Teen of the Week: Red Land student shines light on mental health issues
The Sentinel - 10/1/2018
Oct. 01--Hannah Kline admits she was "very shy" in middle school, but slowly progressed to becoming more involved in clubs at St. Theresa School.
A somewhat shy student coming to Red Land High School from a small, private middle school, Hannah Kline made a declaration to her parents, Heidi and Ronald Kline of Etters: She was not going to let Red Land change her ... she was going to change Red Land.
"Now, I can see that I have changed Red Land, but I think that I have allowed this school to change me for the better, too," said Kline, now a senior.
That idea is most evident in Kline's work in helping to launch the school's chapter of the Aevidum club.
Aevidum means "I've got your back," Kline said.
She said the idea for the club was founded at Cocalico High School in Lancaster County after a student suicide, and it has since spread throughout the state. Its goal is to reduce the stigma around mental health and promote awareness of suicide and mental health issues.
"It's a hard topic to try and work on because you can't really see the progress you're making, but I definitely think we are having an impact," Kline said.
The club isn't large, but it has been rewarding to see its members open up to each other. A lot of the students come to the club because they have friends who deal with depression or anxiety. The club teaches them to be supportive and to learn how to pick up on signs that may require the assistance of an adult.
Club meetings typically feature speakers and discussions, but club members also work to create a positive environment in the school through making gift bags and writing thank you notes and messages of encouragement.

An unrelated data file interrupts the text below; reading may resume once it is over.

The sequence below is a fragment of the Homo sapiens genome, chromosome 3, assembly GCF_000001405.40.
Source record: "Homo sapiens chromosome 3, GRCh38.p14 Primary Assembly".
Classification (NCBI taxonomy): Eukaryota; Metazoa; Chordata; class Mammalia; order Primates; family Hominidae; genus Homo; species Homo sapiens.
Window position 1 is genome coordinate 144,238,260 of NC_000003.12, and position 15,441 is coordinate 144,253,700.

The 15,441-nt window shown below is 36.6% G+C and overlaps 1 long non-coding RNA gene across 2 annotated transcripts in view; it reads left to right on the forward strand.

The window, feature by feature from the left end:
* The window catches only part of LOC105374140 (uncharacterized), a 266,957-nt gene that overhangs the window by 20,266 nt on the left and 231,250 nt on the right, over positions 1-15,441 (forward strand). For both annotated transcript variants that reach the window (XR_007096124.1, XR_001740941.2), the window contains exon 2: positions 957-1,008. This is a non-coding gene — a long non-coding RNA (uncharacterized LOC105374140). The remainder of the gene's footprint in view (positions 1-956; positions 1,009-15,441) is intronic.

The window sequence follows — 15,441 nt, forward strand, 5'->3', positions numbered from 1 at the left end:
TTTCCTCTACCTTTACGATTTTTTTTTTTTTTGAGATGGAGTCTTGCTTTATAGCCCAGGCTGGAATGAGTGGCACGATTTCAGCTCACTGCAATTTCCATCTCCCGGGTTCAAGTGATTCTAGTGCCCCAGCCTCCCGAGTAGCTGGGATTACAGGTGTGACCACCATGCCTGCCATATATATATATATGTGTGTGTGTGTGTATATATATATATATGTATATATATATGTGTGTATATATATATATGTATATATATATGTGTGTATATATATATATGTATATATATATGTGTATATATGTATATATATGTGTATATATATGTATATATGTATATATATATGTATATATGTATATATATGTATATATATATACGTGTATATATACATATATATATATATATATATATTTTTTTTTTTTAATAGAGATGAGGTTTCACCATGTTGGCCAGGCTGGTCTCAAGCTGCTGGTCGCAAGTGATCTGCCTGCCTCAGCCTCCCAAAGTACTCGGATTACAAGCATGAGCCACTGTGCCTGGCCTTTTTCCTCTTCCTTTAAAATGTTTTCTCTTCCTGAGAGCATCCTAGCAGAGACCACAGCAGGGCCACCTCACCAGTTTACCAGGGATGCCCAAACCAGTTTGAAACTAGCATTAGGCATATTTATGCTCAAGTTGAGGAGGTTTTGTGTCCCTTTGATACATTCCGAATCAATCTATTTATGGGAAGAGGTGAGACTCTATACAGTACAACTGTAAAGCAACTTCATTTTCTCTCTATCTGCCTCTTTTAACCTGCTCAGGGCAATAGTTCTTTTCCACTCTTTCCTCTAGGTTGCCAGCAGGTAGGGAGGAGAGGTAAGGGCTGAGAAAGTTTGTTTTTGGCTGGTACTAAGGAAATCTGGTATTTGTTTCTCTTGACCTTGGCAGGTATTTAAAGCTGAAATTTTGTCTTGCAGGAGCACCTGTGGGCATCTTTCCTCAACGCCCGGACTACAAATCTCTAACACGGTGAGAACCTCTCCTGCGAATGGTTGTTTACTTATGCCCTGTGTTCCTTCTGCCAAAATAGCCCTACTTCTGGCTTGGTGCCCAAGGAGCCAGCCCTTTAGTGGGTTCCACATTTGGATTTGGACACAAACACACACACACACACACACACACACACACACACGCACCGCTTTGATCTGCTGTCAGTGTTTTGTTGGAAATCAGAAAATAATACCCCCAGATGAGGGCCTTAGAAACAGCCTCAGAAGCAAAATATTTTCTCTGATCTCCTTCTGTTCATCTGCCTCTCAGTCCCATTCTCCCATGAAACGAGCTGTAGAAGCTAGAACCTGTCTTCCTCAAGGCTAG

"If I can do something to make somebody's day or if I can make somebody smile, then I'm going to do it. This club has definitely helped give me opportunities to do that," Kline said.
There have been challenges in getting the club started because it is such a difficult subject, but it's worth it when another student finds someone to listen to them.
"There are a lot of people who are carrying weight that we don't see. It's been so neat to see them open up about that, and how we can work with that and help them," Kline said.
Kline has also been a member of the Friendship Club in which members become buddies to special needs students and participate in activities both in and outside of school, including Special Olympics.
"It's a good time, and I met a lot of really nice people through that," she said.
Given the clubs, classes and activities that have revealed a love and skill for working with people that Kline said she never knew she had, it isn't altogether surprising that her career plans include helping people as a nurse. She hasn't decided what specialty she may take on, but she knows there are a lot of options in the mental health field.
And that brings her conversation back around to Aevidum and its mission to bring awareness to issues involving suicide and mental health that she said has touched everyone.
"It has shed some light on it, and that's something that needs to happen because it's not something to be ashamed of. If people are ashamed of it, they're not going to get the help that they need," she said.
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